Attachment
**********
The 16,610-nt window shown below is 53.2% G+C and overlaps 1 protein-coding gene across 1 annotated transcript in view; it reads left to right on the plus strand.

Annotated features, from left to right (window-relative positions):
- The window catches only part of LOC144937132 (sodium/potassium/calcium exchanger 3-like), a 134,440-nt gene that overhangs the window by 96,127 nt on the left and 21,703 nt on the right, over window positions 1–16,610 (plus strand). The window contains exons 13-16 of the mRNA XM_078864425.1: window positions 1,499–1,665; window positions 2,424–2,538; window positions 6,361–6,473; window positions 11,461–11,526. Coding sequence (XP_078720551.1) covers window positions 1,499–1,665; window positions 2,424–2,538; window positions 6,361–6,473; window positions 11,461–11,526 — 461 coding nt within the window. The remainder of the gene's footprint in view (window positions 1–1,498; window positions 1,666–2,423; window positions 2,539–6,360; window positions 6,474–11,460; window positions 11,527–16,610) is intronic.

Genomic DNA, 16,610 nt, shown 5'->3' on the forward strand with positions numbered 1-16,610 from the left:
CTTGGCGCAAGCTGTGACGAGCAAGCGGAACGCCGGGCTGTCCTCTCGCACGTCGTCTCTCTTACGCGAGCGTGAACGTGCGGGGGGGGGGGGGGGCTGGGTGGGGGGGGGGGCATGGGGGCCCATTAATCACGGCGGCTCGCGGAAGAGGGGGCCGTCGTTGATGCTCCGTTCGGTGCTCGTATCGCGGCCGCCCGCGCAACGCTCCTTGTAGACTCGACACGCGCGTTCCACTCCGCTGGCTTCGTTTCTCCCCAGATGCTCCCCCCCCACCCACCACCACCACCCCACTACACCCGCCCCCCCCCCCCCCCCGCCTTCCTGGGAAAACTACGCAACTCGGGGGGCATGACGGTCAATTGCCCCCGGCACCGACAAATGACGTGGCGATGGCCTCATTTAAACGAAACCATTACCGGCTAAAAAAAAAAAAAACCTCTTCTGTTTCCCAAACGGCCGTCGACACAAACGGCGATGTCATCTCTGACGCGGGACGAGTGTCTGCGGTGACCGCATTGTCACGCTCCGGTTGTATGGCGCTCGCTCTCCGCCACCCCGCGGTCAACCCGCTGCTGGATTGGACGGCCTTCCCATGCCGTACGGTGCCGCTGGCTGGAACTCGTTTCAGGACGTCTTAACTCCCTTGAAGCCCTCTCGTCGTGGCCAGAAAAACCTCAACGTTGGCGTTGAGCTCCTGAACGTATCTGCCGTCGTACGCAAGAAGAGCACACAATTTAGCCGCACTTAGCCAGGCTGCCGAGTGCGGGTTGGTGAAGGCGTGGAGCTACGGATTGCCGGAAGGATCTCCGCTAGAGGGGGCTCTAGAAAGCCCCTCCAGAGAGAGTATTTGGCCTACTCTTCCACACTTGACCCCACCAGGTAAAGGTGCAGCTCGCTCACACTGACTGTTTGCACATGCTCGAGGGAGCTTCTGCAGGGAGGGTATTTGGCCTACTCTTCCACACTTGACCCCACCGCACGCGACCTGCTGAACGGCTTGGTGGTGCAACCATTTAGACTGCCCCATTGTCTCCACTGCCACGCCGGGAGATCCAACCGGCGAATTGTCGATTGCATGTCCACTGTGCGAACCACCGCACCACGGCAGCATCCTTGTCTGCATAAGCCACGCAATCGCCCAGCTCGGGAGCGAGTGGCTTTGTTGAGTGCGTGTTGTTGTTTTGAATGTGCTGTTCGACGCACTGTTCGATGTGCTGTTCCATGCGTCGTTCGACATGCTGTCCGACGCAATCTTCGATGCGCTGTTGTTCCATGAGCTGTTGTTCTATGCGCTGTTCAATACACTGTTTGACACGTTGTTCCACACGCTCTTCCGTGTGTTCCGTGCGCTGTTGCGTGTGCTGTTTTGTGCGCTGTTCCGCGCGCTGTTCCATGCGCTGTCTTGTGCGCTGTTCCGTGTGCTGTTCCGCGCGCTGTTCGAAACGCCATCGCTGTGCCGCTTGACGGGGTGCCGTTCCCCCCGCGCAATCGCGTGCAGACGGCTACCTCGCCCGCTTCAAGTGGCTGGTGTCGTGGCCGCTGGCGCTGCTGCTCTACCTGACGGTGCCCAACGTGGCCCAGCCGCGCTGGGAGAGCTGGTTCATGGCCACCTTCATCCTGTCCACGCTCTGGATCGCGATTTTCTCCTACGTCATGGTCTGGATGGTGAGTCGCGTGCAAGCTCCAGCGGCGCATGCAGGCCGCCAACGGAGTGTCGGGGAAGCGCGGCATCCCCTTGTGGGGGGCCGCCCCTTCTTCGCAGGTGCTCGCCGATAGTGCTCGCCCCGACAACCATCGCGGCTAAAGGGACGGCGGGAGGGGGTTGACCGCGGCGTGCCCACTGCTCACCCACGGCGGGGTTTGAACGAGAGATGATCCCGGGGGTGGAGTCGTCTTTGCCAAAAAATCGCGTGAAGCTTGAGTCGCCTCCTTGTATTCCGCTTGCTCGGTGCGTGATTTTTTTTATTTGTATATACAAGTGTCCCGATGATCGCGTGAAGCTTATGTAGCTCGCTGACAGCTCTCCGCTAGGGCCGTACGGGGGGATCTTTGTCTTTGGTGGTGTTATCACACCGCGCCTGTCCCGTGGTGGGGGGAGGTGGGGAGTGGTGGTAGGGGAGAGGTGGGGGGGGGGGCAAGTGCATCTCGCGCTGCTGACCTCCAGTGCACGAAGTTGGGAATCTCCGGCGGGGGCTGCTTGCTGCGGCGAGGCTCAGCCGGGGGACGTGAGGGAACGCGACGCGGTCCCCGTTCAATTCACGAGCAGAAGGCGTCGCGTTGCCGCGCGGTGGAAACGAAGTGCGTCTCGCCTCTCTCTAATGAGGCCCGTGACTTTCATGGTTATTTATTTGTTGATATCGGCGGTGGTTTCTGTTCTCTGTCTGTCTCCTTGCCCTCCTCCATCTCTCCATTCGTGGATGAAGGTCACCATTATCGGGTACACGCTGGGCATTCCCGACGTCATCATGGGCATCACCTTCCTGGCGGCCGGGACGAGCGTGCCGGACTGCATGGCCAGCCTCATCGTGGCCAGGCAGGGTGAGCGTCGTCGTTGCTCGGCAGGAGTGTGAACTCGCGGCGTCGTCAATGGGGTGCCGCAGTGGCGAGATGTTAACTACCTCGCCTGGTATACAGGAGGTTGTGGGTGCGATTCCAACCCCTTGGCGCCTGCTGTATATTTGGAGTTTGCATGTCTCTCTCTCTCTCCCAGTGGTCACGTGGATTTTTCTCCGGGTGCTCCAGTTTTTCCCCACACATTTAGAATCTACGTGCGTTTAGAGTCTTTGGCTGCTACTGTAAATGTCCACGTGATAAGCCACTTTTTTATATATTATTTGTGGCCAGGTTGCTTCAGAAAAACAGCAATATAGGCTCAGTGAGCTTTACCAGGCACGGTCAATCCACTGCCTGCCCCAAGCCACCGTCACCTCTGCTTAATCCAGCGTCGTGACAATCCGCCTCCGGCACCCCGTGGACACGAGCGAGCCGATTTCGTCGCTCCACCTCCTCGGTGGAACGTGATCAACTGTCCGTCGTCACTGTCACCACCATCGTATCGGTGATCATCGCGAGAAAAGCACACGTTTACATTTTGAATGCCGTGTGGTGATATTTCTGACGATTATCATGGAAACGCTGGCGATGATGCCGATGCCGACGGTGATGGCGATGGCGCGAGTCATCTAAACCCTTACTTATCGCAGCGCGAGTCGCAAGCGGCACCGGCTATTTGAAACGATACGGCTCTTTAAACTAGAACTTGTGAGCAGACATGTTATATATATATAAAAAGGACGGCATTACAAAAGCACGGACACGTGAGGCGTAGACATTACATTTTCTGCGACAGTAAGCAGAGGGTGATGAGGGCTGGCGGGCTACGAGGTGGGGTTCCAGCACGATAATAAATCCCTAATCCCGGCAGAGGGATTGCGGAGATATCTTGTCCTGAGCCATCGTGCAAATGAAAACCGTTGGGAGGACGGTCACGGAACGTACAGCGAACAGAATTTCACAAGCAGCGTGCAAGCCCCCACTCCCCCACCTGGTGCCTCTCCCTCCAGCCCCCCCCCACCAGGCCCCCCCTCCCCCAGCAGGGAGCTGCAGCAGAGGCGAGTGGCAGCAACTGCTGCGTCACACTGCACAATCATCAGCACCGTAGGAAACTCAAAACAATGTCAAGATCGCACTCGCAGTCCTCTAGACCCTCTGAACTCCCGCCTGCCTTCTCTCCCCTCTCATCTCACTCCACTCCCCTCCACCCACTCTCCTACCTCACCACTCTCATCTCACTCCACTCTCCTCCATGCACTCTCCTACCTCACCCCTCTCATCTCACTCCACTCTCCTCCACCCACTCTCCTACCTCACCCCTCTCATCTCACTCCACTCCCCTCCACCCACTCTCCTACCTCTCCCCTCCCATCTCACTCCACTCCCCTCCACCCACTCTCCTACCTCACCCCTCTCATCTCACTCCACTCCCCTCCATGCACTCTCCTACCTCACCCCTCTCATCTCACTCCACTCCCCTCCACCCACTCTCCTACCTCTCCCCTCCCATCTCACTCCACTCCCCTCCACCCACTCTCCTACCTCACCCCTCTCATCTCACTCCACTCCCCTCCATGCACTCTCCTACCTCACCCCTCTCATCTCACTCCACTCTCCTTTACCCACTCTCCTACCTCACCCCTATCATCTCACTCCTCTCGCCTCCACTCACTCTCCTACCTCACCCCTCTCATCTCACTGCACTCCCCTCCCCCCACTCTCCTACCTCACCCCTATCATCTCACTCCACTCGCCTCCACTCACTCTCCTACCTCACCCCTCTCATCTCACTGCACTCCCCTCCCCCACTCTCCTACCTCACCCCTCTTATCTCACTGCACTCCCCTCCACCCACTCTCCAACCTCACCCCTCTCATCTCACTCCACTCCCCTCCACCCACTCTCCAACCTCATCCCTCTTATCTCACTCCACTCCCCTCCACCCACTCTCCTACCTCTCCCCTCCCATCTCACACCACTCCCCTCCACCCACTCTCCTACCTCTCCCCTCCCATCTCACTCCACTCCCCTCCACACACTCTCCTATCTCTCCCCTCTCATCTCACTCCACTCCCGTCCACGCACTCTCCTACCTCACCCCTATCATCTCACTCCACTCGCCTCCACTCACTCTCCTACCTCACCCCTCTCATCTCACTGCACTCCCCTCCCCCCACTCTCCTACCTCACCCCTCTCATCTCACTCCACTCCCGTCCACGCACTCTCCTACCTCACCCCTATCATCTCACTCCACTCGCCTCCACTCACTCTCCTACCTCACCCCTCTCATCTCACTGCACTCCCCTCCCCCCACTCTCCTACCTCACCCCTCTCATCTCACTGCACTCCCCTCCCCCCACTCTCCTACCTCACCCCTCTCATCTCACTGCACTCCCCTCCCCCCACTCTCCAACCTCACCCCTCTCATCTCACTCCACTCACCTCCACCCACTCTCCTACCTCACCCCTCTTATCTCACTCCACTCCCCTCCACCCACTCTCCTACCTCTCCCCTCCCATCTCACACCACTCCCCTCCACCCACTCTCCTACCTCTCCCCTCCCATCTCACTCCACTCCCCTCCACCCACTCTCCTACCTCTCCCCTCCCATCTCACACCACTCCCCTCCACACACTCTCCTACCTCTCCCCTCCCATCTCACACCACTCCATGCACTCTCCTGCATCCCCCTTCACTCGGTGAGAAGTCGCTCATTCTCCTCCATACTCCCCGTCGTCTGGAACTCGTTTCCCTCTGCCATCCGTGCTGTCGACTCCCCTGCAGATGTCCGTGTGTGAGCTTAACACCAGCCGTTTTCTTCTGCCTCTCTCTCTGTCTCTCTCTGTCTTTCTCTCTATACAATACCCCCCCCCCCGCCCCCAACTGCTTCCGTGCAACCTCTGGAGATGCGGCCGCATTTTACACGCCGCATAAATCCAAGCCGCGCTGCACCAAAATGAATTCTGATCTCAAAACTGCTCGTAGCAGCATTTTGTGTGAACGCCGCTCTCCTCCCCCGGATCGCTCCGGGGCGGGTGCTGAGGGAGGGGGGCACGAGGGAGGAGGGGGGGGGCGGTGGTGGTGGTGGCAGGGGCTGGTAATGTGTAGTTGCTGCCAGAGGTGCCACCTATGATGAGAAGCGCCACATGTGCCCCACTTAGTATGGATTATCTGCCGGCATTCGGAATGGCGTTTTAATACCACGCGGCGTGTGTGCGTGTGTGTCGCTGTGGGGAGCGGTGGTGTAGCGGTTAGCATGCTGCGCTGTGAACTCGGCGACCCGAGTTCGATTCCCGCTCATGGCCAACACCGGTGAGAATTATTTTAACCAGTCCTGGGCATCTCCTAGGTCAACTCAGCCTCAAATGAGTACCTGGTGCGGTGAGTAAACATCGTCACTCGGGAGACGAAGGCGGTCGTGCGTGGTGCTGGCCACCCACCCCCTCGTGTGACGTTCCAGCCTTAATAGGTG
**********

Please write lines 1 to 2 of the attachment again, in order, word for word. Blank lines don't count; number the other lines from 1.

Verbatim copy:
The 16,610-nt window shown below is 53.2% G+C and overlaps 1 protein-coding gene across 1 annotated transcript in view; it reads left to right on the plus strand.

Annotated features, from left to right (window-relative positions):